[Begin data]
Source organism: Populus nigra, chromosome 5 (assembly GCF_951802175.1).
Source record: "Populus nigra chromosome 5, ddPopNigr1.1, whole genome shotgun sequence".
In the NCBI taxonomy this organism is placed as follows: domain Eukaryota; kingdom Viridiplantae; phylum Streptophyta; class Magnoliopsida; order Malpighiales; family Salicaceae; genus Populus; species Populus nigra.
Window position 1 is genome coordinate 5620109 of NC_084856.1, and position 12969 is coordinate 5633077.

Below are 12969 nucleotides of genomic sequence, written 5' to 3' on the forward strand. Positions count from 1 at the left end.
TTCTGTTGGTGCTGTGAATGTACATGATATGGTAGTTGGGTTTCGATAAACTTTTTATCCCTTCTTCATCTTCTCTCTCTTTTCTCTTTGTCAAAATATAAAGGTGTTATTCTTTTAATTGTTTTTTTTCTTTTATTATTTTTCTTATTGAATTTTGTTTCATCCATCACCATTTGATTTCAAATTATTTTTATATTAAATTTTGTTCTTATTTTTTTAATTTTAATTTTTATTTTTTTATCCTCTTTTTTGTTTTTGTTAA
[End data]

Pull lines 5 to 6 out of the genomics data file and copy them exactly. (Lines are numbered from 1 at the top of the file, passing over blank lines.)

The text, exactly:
Below are 12969 nucleotides of genomic sequence, written 5' to 3' on the forward strand. Positions count from 1 at the left end.
TTCTGTTGGTGCTGTGAATGTACATGATATGGTAGTTGGGTTTCGATAAACTTTTTATCCCTTCTTCATCTTCTCTCTCTTTTCTCTTTGTCAAAATATAAAGGTGTTATTCTTTTAATTGTTTTTTTTCTTTTATTATTTTTCTTATTGAATTTTGTTTCATCCATCACCATTTGATTTCAAATTATTTTTATATTAAATTTTGTTCTTATTTTTTTAATTTTAATTTTTATTTTTTTATCCTCTTTTTTGTTTTTGTTAA